How To Write A Thriller

I have written three psychological thriller novels and for the most part I’ve loved every moment, but it does make me wonder why I’m so interested in themes such as lies, murder, obsession, crime, and all the other gory bits that often come with this genre. (I may look all sweetness and light in the photo below but I have a pretty dark imagination!)


And apparently I’m not the only one – in 2021, thrillers made up nearly one in eight adult fiction print and e-books sold, according to The NPD Group. While I would never advise any aspiring author to write to market, if you love reading thrillers, chances are you'll enjoy writing one too.


What is a thriller?

Thriller is a genre type used to categorise literature. Within the genre, there are several sub-genres including (bit not limited to) psychological thrillers, crime, mystery, action, sci-fi. Many of these sub-genres overlap and share similar characteristics giving the reader a high level or suspense and tension. They are often dark and have high-stakes with a strong plot that contains unexpected twists.


Why do readers like thrillers?

The challenge for a thriller novelist is to create a high-level of suspense to keep readers turning the page. Here are a few reasons readers are drawn to this genre so keep these in mind when writing:


Challenge

Reading a thriller is rarely a passive activity. As you move through the story, your brain is always trying to work out the puzzle and this is enjoyable for many readers. You become engaged with the story on a deeper level playing the role of detective. As an author though, creating that puzzle can be one of the most difficult parts of the writing process. You have to create enough suspense to be credible but not give anything away too early otherwise the reader may feel cheated.


Fear

The world can be a scary place and it’s been suggested that enjoyment of the thriller genre allows us to address some of our fears in a safe environment. Mel Campbell wrote in her article: “Basically, psychological thrillers let us feel fear in a controlled way, reeling us in slowly by deliberately building suspense. We go inside the heads of morally ambiguous characters as directors create moods of anxiety, fury and confusion. Like the characters, we struggle to figure out what’s really going on. And with a final shocking twist, the tension gives way to exhilaration.”

Whether it’s a film or a book, I would agree with this completely and as an author, I would also add that I have utilised some of my deepest fears in my writing.


Pace

We live in a busy world and living in the digital era, our attention spans have become shorter. The National Centre for Biotechnology Information claimed that the average human attention span has dropped from 12 seconds in 2000 to 8 seconds. We’re used to consuming our information quickly and instantly and a thriller can offer a fast-paced narrative with its page-turning plot and storyline. It’s a delicate balancing act – you can’t have a murder on every page so the challenge as a writer is to create engagement without losing the reader.


How do I write a thriller?

So with the above in mind, how do I write one? Designed to give readers a roller-coaster experience, the thriller genre is one of the most exciting to read but one of the hardest to write. There are various ways to approach writing a thriller but here are some tips to help:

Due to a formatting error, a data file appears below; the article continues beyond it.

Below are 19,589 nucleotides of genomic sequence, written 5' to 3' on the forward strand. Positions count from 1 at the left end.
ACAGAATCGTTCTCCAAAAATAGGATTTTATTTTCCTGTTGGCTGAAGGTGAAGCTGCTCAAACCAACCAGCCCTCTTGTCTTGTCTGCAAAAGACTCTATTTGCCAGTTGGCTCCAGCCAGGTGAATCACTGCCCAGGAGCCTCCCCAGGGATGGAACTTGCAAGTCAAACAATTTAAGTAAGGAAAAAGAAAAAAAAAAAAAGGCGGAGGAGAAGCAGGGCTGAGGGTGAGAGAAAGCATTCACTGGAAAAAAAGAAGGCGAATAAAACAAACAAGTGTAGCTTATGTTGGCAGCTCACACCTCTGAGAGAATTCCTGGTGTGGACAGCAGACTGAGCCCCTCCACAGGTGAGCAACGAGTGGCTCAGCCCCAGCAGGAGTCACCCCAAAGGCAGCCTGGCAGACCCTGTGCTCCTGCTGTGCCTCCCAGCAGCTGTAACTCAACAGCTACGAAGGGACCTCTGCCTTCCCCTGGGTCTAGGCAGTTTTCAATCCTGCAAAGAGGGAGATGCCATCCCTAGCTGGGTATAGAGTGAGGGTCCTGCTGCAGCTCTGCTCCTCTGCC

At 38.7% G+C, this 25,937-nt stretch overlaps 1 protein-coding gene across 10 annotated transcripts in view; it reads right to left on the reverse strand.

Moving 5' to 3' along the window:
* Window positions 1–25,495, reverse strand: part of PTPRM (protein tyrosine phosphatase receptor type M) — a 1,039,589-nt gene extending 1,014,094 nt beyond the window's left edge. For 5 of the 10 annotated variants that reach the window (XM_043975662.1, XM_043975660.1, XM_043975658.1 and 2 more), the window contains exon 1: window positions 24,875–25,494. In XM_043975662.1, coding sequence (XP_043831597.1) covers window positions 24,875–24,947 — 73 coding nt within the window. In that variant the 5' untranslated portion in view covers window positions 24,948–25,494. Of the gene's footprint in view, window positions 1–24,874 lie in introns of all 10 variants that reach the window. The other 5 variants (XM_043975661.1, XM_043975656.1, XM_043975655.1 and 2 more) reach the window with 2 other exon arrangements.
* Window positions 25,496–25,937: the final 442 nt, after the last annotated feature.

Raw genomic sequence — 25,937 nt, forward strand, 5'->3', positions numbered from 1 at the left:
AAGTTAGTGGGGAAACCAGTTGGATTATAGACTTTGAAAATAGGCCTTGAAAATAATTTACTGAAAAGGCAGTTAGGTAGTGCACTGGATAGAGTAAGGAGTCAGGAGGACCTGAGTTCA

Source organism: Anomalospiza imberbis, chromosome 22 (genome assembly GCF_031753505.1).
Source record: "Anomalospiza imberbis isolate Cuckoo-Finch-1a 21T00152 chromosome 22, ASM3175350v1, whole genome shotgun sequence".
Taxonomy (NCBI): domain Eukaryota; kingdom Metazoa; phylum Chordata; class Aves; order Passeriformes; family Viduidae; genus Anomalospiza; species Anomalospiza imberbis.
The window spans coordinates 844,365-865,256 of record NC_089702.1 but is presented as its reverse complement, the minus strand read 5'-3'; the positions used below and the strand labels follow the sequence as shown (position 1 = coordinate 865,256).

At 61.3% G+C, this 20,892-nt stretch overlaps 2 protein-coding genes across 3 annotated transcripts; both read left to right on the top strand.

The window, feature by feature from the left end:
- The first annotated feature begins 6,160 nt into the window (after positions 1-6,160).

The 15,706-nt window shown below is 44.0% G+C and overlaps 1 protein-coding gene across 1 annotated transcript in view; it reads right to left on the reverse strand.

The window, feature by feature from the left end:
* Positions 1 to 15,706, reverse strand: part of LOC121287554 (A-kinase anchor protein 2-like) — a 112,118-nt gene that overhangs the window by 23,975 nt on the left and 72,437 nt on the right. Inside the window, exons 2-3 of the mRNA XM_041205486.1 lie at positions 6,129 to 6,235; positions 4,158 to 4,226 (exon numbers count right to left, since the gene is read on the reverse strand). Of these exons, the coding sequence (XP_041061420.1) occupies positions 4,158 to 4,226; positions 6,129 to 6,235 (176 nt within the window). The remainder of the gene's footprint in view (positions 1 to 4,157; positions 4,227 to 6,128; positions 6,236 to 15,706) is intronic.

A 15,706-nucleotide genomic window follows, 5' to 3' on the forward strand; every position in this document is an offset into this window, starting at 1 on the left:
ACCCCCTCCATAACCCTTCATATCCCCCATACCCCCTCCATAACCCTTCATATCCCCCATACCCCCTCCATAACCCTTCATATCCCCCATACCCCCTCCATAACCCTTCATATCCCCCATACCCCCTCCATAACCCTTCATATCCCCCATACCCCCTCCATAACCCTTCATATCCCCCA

1. Develop a strong plot

When I'm coming up with new book ideas, I will often start with the big twist and work backwards. You need to include plenty of reveals, turning points, and cliffhangers as well. Mapping these out in an outline is the only way I don't end up confusing myself! I often find with plot twists, that it's about surprising the reader, taking an assumption and turning it on it's head. For example, (spoiler alert coming up!) in The Good Mother, the main character Catherine first appears as an upstanding, caring citizen, looking after her family and volunteering for her various charities. It's only later that the reader learns Catherine is not as gentle as she first appeared.


2. Open with action

I would argue that more than any other genre, thrillers need to open with a compelling, intriguing, action-oriented beginning. While thrillers are very popular, it also means your book is competing with many other novels, so you need an opening that stands out for the reader and grabs their attention. Use language to create shock, awe, and intrigue; this is not the time for realms of back-story or lengthy scene-setting. In my second novel, The Home, it opens with a crime but while the perspective is told through a police officer, I've made it the officer's first murder scene to create more impact.

3. Identify the stakes

And the higher the better! To do this, ensure your main character has lots of challenges to overcome and the consequences are severe if the protagonist doesn't solve those challenges. Many thriller writers use time as a way to create urgency (a ticking time bomb for example), placing a time limit on the character. Ideally, you'll want to create both internal and external struggles for your main character to add depth to your writing and create more conflict.


4. Develop complex characters

It's never usually a case of the baddie versus the goodie but something more complex. No-one is hundred per cent good or evil so follow suit with your own characterisation. The question to ask here is: What is the motivation for my character's actions?

If your villain does something horrific, your reader is more likely to resonate and connect with them when they understand the motivation. Same for the protagonist - flawed, imperfect characters make for much more interesting stories.


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